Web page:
Motorsport: Drifting's a smoking sport

By Eric Thompson

Gen Y particularly drawn to stadium-based events which look like controlled chaos.

Judges at the Taupo Park Raceway drifting event were looking for line, angle, speed, showmanship and tonnes of smoke.
Judges at the Taupo Park Raceway drifting event were looking for line, angle, speed, showmanship and tonnes of smoke.

The increasing popularity of Drifting in the 1990s and early 2000s prompted the establishment of Drift Motorsport in 2007.

The idea was to attract more people to the sport and give them an opportunity to learn the skills of drifting outside of having to compete.

The most recent day-long event was at Taupo Motorsport Park on Saturday where newcomers and the odd experienced drifter were able to hone their skills at flicking their cars around in what some old-school rally fans would call a Scandinavian flick.

These events are held monthly at various tracks up and down the North Island and have become an established route into graduating to the national D1NZ championships.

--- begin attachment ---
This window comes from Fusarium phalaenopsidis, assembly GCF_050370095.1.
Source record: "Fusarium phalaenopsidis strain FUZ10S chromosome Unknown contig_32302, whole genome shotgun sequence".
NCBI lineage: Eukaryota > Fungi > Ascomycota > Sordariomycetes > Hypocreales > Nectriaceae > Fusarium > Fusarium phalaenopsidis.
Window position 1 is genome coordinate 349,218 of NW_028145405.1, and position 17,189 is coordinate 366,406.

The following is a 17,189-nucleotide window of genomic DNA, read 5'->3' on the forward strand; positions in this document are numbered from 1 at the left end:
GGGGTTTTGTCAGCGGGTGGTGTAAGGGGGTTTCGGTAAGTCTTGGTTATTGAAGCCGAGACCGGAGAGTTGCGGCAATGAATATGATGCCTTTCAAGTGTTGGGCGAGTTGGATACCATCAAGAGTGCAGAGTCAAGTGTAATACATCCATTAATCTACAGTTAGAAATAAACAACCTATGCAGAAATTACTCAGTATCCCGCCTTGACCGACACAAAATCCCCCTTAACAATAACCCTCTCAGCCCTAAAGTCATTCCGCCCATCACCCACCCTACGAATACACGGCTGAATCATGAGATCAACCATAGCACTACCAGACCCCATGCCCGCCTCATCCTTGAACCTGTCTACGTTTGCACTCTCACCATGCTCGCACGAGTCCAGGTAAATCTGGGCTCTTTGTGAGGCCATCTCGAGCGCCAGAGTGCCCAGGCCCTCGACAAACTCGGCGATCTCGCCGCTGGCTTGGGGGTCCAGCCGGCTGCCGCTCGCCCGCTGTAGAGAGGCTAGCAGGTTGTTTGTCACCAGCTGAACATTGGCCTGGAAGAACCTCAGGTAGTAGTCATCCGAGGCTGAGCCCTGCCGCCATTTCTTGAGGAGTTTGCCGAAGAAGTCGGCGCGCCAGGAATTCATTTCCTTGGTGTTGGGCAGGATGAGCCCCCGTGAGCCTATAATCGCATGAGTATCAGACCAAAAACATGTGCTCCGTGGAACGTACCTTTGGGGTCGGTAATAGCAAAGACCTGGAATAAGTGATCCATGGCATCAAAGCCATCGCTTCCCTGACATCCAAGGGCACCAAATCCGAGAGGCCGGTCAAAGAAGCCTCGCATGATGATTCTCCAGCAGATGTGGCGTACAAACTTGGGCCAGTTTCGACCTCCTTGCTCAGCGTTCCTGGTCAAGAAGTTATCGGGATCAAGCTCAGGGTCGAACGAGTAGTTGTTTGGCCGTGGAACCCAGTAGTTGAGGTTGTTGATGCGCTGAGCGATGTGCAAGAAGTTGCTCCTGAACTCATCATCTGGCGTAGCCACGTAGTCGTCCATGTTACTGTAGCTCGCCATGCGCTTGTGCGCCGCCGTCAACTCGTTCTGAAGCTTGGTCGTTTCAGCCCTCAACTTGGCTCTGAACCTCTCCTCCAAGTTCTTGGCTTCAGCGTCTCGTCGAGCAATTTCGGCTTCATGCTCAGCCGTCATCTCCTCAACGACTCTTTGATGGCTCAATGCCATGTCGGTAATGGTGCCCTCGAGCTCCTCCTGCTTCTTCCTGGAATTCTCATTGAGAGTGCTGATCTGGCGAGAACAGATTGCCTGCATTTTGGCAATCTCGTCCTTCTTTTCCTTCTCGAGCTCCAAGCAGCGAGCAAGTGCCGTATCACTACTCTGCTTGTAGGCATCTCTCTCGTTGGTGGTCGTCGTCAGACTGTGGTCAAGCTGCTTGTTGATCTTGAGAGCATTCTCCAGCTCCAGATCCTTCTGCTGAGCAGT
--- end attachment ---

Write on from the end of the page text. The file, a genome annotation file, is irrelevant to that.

Drifting has a particular fascination and attraction for the Y Generation. Some have put a toe in the more traditional forms of motor racing such as Karting and Formula First but didn't take to the strict structure of those forms of racing, while others wanted to get into something with a grungy, almost underground feel to it.

Drifting's early true underground, illegal days are well gone with the national championship on mainstream television, a national infrastructure and affiliation to MotorSport New Zealand.

Drifting has its roots in Japan when motorcycle racer Kunimitsu Takahashi disappeared into the canyons of his home country for a bit of sideways, and mostly illegal, racing in the 1970s.

It really started to take hold when it was packaged into standalone sport by Keiichi Tsuchiya and publisher Daijiro Inada in the late 1980s and the D1 Grand Prix was born.

The sport remained mainly in Japan until 1996 when an organised event was held at Willow Springs Raceway in America, with one of the contestants being Kiwi rally great Rod Millen's son Rhys. The popularity of drifting took off and competitions could be found around the world, New Zealand being one of the early adopters. Local driver Mike Whiddett is an internationally recognised exponent of the high slip angle sport.

The winner is decided by a panel of judges looking for line, angle, speed, showmanship and tonnes of smoke exhibited by the driver through a small number of linked corners.

In essence, drifting is one of the new style of sports that are stadium-based where fans can see everything, have a quick turn around between races, can be watched in bite-sized chunks and looks like controlled chaos with lots of flair, pizzazz and showmanship.

- NZ Herald

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